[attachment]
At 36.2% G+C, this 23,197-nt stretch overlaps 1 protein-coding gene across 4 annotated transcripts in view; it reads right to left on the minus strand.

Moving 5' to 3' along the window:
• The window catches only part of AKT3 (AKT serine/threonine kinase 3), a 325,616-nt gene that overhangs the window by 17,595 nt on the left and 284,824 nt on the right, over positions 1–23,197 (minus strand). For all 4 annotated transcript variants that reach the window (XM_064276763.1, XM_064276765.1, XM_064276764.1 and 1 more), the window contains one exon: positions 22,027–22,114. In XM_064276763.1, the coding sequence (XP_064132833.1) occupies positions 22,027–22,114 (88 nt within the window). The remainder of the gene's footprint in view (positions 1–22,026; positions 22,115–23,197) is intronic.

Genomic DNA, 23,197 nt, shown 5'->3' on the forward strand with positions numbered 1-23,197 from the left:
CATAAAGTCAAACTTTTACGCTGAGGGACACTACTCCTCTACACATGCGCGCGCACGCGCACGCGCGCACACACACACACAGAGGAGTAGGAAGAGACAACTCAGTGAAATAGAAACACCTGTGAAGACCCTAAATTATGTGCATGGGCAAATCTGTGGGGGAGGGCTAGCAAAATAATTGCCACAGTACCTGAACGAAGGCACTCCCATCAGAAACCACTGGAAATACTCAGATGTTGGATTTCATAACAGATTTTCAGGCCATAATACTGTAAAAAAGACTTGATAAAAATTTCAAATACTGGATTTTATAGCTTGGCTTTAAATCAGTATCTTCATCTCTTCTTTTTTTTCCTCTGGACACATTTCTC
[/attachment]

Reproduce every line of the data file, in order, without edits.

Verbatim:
At 36.2% G+C, this 23,197-nt stretch overlaps 1 protein-coding gene across 4 annotated transcripts in view; it reads right to left on the minus strand.

Moving 5' to 3' along the window:
• The window catches only part of AKT3 (AKT serine/threonine kinase 3), a 325,616-nt gene that overhangs the window by 17,595 nt on the left and 284,824 nt on the right, over positions 1–23,197 (minus strand). For all 4 annotated transcript variants that reach the window (XM_064276763.1, XM_064276765.1, XM_064276764.1 and 1 more), the window contains one exon: positions 22,027–22,114. In XM_064276763.1, the coding sequence (XP_064132833.1) occupies positions 22,027–22,114 (88 nt within the window). The remainder of the gene's footprint in view (positions 1–22,026; positions 22,115–23,197) is intronic.

Genomic DNA, 23,197 nt, shown 5'->3' on the forward strand with positions numbered 1-23,197 from the left:
CATAAAGTCAAACTTTTACGCTGAGGGACACTACTCCTCTACACATGCGCGCGCACGCGCACGCGCGCACACACACACACAGAGGAGTAGGAAGAGACAACTCAGTGAAATAGAAACACCTGTGAAGACCCTAAATTATGTGCATGGGCAAATCTGTGGGGGAGGGCTAGCAAAATAATTGCCACAGTACCTGAACGAAGGCACTCCCATCAGAAACCACTGGAAATACTCAGATGTTGGATTTCATAACAGATTTTCAGGCCATAATACTGTAAAAAAGACTTGATAAAAATTTCAAATACTGGATTTTATAGCTTGGCTTTAAATCAGTATCTTCATCTCTTCTTTTTTTTCCTCTGGACACATTTCTC